Whether it’s checking and changing oil, regular greasing or checking bearings and bushings, ag producers know that a small investment of time can save thousands of dollars and countless hours by preventing mechanical malfunctions. And what’s true for machinery is also true for people, according to Kansas State University (KSU) animal scientist Chris Reinhardt.

“This tested and proven truism of heavy machinery is an excellent analogy for maintaining workplace relationships and morale,” says Reinhardt, a KSU Extension feedlot specialist. “Like mechanical devices, people need fuel, people need rest and people sometimes wear out. In order to ensure that people are rested and refueled for the upcoming season, it is critical that managers monitor the well-being of the people in their charge, and perhaps even insist that people take time off.”

Without rest, Reinhardt says, friction can result between team members and can result in increased sick days, or even an increase in accidents due to frustration and fatigue.

“Managing people often requires uncanny observation of people’s behavior and the circumstances surrounding it. Be proactive about investigating people’s attitudes, inter-relationships, stress level, energy level and their need for time off,” he says.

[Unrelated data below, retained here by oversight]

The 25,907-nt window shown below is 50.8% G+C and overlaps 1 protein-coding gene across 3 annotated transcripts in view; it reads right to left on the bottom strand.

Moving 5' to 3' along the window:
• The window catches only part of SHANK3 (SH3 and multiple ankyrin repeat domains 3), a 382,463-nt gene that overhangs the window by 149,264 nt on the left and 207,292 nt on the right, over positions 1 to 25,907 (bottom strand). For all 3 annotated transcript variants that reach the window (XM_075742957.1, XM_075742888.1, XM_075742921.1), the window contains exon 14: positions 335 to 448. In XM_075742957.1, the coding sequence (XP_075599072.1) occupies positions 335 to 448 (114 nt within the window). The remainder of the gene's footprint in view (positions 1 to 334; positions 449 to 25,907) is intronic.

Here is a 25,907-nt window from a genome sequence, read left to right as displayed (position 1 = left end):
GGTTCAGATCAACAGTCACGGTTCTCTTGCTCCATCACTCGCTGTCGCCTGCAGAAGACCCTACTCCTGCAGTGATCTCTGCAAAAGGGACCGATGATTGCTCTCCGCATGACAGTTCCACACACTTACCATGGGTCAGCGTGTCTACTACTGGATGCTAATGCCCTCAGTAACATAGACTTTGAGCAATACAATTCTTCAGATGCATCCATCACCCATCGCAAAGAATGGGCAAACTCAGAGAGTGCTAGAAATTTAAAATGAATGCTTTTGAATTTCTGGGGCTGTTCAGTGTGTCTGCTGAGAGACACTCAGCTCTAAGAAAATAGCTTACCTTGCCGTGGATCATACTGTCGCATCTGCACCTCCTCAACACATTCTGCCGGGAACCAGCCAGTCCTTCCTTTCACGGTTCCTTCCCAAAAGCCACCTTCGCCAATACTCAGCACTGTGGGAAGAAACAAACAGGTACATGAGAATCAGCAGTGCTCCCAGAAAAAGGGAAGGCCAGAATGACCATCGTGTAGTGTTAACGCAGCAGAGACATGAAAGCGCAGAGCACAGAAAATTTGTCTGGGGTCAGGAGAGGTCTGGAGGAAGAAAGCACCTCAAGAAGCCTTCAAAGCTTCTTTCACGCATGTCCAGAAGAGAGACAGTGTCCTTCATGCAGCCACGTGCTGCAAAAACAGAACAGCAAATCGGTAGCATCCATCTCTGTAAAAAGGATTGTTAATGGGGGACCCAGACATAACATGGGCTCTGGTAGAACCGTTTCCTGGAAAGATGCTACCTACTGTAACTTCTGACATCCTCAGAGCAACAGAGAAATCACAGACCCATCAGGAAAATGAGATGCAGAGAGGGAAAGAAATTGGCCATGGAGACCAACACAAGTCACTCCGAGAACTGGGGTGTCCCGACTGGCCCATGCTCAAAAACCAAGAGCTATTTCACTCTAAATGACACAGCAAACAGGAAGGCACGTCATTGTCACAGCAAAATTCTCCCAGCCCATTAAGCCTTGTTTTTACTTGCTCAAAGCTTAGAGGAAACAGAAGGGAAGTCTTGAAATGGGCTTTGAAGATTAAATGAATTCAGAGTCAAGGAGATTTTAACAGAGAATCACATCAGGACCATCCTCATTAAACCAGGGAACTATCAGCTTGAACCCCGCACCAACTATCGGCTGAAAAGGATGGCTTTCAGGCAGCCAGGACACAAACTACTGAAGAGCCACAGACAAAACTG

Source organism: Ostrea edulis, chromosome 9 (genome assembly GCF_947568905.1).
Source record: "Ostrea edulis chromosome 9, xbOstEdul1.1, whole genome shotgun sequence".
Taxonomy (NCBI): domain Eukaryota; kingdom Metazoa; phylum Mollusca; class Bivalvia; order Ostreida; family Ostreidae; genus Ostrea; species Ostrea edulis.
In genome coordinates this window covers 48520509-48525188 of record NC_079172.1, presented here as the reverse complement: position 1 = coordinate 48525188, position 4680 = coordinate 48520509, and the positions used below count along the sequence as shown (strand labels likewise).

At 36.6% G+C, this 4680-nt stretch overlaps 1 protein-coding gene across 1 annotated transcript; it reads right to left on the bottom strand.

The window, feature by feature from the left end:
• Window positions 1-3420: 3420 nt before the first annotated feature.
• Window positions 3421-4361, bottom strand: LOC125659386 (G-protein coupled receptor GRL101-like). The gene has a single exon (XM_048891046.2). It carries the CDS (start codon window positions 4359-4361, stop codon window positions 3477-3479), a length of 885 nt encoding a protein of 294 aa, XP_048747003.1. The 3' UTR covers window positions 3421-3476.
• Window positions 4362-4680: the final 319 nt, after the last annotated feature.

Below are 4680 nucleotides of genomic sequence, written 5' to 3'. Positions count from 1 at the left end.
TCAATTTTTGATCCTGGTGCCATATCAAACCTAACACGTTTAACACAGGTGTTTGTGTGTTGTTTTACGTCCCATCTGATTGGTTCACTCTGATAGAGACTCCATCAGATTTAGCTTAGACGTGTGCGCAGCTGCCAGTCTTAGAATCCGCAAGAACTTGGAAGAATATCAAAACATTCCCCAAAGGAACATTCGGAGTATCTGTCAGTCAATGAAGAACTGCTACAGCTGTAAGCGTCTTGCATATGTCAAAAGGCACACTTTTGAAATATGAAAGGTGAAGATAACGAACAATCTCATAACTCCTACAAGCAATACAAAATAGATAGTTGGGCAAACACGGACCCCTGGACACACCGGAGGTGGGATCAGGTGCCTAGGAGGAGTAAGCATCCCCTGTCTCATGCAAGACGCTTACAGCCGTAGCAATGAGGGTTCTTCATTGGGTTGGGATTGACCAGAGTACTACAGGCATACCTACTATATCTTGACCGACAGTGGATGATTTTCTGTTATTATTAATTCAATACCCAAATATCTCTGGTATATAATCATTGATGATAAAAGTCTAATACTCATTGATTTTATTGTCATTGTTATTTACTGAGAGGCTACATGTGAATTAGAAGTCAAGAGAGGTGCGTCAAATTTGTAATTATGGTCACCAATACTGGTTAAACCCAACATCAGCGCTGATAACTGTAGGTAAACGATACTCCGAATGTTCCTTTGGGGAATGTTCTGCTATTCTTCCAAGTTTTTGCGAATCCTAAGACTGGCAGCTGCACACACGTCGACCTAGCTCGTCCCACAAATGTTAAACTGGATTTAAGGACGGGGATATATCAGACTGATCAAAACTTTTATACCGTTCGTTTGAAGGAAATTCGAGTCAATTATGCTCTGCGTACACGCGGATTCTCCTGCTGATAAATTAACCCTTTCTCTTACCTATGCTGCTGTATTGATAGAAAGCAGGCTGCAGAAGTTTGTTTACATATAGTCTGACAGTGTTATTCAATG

Letting employees know they’re valued is an important part of helping your employees.

The ag workplace can be grinding, he says, especially at certain times: calving, spring planting, fall harvest, weaning, repeat. If all that mattered to employers or employees was the ability to do a single task, they would have left long ago. Certainly, we value time management and efficiency, but what about loyalty, work ethic and teamwork?

“Most likely your personal employee of this month is the person who will stay a few minutes longer to make sure the widget is welded securely, greases the zerks one more time, or volunteers to walk the weaned calves looking for sick ones so someone else can go to Junior’s ballgame this weekend,” he says.

Everyone has a different tolerance for recognition, but most like to know that they are truly appreciated, maybe publicly like the “Employee of the Month” plaque, or just one-on-one, when no one else is around, Reinhardt says.

“All your people likely have something special to offer; your job as a manager is to determine the best way to regularly acknowledge their contributions,” he says. “If not, your silence may speak volumes to the contrary.”

More of Reinhardt’s agricultural workforce tips are available at www.asi.k-state.edu. Click on Research and Extension, and any of the Current Extension Newsletters. Additional employee management resources are available at www.cnr.berkeley.edu/ucce50/ag-labor/.

Burt Rutherford